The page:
Friday, 9 March 2018

Do you have a 'rider' to prepare interviewees?

Post-Oscars, 'riders' seem to be all over the news.

I've always taken great care in ensuring all participants about to be involved in a knowledge transfer interview, understand the process and my role.

This is for a few of reasons. 

  • As a facilitator, I want the trust of everyone involved 
  • That they know they will have control over any written outputs*.
  • I need them to put aside plenty of time to have a meaningful, in-depth conversation and not worry about missing a meeting
  • They may think about others that they would like to be involved, in addition to those who may have an obvious need to be involved.
  • I always audio record discussions, with permission. After explaining this is purely to ensure that I create an accurate representation of what was discussed (I can't take verbatim notes of a 3 hour discussion).

I was prompted to mention this, as Josh Berhoff has written an interesting blog post about how to prepare an interviewee. Before he asks a question, he always says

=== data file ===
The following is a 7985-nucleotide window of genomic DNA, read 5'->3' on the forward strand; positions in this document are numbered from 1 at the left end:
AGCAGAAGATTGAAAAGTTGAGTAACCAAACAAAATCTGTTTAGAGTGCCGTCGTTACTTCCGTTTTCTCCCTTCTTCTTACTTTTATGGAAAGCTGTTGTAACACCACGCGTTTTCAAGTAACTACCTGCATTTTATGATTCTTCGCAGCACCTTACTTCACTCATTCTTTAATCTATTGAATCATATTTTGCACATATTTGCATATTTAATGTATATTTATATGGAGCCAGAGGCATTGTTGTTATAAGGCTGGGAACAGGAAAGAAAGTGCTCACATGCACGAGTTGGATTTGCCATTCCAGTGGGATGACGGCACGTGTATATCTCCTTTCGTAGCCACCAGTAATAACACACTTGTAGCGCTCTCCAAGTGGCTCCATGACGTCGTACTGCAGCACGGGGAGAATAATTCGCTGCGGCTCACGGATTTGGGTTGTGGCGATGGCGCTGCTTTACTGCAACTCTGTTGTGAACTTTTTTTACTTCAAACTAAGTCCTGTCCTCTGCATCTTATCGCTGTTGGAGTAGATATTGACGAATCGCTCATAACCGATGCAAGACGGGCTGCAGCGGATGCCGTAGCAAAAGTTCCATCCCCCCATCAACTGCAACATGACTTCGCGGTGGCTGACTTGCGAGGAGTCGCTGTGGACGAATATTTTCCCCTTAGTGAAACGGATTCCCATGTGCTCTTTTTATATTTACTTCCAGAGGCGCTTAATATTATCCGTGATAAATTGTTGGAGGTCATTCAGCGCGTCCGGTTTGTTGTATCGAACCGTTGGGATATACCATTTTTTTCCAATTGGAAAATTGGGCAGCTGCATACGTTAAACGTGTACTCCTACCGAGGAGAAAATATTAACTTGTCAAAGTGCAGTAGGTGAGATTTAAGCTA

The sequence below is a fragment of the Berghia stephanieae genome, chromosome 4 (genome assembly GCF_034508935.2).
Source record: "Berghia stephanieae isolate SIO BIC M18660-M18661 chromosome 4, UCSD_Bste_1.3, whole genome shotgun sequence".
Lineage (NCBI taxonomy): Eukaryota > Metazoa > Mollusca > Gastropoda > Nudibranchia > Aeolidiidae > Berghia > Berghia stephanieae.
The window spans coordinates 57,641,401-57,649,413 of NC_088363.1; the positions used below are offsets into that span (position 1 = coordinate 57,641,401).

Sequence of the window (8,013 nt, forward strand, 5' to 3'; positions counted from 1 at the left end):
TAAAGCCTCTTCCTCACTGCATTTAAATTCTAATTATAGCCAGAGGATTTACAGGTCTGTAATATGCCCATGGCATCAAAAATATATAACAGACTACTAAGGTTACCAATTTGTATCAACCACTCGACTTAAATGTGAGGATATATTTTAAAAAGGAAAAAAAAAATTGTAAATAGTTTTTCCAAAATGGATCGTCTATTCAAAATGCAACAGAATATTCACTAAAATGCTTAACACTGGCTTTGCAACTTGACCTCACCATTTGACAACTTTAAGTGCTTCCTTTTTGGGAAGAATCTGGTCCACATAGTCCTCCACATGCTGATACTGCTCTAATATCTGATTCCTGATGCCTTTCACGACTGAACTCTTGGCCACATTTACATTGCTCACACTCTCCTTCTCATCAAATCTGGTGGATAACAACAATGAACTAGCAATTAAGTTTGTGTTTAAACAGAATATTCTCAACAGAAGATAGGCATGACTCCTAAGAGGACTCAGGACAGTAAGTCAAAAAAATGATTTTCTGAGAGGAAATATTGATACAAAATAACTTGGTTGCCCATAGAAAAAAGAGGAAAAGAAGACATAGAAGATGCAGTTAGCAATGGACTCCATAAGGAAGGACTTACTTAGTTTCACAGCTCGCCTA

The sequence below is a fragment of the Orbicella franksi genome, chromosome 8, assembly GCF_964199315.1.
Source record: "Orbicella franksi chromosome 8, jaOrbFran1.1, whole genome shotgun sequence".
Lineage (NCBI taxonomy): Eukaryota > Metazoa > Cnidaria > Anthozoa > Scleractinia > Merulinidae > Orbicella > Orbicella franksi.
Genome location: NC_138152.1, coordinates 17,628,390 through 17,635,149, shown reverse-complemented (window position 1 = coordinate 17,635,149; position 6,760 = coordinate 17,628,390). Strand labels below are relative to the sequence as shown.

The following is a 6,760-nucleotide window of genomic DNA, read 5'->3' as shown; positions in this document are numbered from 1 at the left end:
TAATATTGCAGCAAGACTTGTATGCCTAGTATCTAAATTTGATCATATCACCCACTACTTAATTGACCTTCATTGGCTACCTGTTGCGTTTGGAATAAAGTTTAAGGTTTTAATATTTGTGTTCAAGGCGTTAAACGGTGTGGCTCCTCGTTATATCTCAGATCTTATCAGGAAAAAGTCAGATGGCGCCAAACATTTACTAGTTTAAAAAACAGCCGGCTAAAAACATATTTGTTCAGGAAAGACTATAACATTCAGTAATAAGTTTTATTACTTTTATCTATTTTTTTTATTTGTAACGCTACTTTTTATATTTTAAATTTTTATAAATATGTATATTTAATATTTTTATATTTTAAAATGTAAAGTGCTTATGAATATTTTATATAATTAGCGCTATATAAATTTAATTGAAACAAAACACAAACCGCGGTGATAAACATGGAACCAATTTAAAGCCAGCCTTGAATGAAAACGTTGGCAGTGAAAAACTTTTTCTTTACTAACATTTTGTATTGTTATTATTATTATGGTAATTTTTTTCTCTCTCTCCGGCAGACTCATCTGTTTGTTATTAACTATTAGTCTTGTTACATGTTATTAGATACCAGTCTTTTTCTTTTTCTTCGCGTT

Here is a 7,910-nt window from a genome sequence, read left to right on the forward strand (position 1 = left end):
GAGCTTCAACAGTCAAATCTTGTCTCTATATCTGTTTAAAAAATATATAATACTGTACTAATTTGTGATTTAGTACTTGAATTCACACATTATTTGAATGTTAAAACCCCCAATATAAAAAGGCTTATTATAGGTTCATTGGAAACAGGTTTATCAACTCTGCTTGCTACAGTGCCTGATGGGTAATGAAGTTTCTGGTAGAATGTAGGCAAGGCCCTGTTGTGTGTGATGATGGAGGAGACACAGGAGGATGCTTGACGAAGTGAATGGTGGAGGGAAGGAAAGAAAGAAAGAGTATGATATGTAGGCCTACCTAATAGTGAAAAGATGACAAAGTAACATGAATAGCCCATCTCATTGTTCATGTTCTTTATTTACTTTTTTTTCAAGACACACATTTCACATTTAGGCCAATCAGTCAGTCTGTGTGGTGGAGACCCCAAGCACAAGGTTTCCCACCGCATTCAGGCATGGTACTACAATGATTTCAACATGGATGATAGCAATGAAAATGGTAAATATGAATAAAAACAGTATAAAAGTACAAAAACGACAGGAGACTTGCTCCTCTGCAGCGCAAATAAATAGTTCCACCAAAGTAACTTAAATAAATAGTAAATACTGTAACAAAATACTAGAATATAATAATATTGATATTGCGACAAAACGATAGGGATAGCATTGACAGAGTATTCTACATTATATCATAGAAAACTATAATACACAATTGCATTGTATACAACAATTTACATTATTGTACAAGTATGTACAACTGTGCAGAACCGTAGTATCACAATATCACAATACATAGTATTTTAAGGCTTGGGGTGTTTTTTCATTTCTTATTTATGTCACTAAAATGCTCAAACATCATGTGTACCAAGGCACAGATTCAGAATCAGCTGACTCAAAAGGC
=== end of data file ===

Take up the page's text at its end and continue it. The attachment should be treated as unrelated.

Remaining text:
'This interview is on the record. However, as we conduct the interview, if there is something you would like to share off the record, let me know at the time. Before I publish anything, I’ll share with you the passage that’s about you, so you can check that the facts are accurate and the quotes accurately reflect what you wanted to say. OK?'

This 'rider' is good journalistic advice and very necessary for anything that will be published in a public forum. * With his opening statement, Bernhoff retains control over what is written. Only the facts and direct quotes can be challenged by the interviewee before publication. This is very different for a knowledge transfer output, where the sentiment and nuance, as well as facts, can make a big difference to how the know-how is conveyed. 

The very best knowledge transfer 'interviews' are where there is a free-flowing dialogue between those that have deep expertise and those who have a need to know. In practice, the facilitator's role is critical in ensuring a deep-dive and all key topics are fully explored, but in a light-touch way.

Bernhoff's post contains a lot of sound advice for interviewers, but remember that his purpose is journalistic, not as a knowledge transfer facilitator.

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